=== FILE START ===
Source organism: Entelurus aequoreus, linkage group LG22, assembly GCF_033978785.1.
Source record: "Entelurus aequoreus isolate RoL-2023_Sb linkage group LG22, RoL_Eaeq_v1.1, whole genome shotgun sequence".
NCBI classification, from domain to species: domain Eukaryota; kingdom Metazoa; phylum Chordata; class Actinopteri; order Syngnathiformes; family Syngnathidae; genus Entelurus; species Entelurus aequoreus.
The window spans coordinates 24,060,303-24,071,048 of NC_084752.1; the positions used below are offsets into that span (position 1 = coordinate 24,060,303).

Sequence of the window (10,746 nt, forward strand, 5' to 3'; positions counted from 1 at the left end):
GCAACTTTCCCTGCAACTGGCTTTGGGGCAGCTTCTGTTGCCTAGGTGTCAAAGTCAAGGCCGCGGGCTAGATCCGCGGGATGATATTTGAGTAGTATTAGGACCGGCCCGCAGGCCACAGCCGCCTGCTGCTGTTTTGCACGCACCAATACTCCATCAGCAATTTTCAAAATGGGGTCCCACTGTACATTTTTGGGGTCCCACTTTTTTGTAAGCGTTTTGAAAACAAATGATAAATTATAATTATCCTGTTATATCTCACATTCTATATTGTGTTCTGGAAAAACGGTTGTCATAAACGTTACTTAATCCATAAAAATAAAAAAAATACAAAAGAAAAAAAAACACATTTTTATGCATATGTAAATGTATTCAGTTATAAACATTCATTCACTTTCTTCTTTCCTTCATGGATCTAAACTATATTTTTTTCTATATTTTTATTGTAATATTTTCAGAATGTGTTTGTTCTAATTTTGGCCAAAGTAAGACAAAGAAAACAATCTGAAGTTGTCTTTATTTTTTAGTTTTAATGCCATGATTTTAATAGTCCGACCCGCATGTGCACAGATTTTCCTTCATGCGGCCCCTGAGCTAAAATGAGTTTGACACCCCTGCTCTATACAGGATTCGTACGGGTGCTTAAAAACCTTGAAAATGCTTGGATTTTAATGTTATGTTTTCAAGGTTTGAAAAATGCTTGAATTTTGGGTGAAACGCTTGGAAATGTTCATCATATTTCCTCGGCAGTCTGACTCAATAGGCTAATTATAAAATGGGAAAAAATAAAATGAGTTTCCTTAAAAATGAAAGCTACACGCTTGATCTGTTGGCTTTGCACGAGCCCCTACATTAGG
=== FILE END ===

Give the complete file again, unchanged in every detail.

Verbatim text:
Source organism: Entelurus aequoreus, linkage group LG22, assembly GCF_033978785.1.
Source record: "Entelurus aequoreus isolate RoL-2023_Sb linkage group LG22, RoL_Eaeq_v1.1, whole genome shotgun sequence".
NCBI classification, from domain to species: domain Eukaryota; kingdom Metazoa; phylum Chordata; class Actinopteri; order Syngnathiformes; family Syngnathidae; genus Entelurus; species Entelurus aequoreus.
The window spans coordinates 24,060,303-24,071,048 of NC_084752.1; the positions used below are offsets into that span (position 1 = coordinate 24,060,303).

Sequence of the window (10,746 nt, forward strand, 5' to 3'; positions counted from 1 at the left end):
GCAACTTTCCCTGCAACTGGCTTTGGGGCAGCTTCTGTTGCCTAGGTGTCAAAGTCAAGGCCGCGGGCTAGATCCGCGGGATGATATTTGAGTAGTATTAGGACCGGCCCGCAGGCCACAGCCGCCTGCTGCTGTTTTGCACGCACCAATACTCCATCAGCAATTTTCAAAATGGGGTCCCACTGTACATTTTTGGGGTCCCACTTTTTTGTAAGCGTTTTGAAAACAAATGATAAATTATAATTATCCTGTTATATCTCACATTCTATATTGTGTTCTGGAAAAACGGTTGTCATAAACGTTACTTAATCCATAAAAATAAAAAAAATACAAAAGAAAAAAAAACACATTTTTATGCATATGTAAATGTATTCAGTTATAAACATTCATTCACTTTCTTCTTTCCTTCATGGATCTAAACTATATTTTTTTCTATATTTTTATTGTAATATTTTCAGAATGTGTTTGTTCTAATTTTGGCCAAAGTAAGACAAAGAAAACAATCTGAAGTTGTCTTTATTTTTTAGTTTTAATGCCATGATTTTAATAGTCCGACCCGCATGTGCACAGATTTTCCTTCATGCGGCCCCTGAGCTAAAATGAGTTTGACACCCCTGCTCTATACAGGATTCGTACGGGTGCTTAAAAACCTTGAAAATGCTTGGATTTTAATGTTATGTTTTCAAGGTTTGAAAAATGCTTGAATTTTGGGTGAAACGCTTGGAAATGTTCATCATATTTCCTCGGCAGTCTGACTCAATAGGCTAATTATAAAATGGGAAAAAATAAAATGAGTTTCCTTAAAAATGAAAGCTACACGCTTGATCTGTTGGCTTTGCACGAGCCCCTACATTAGG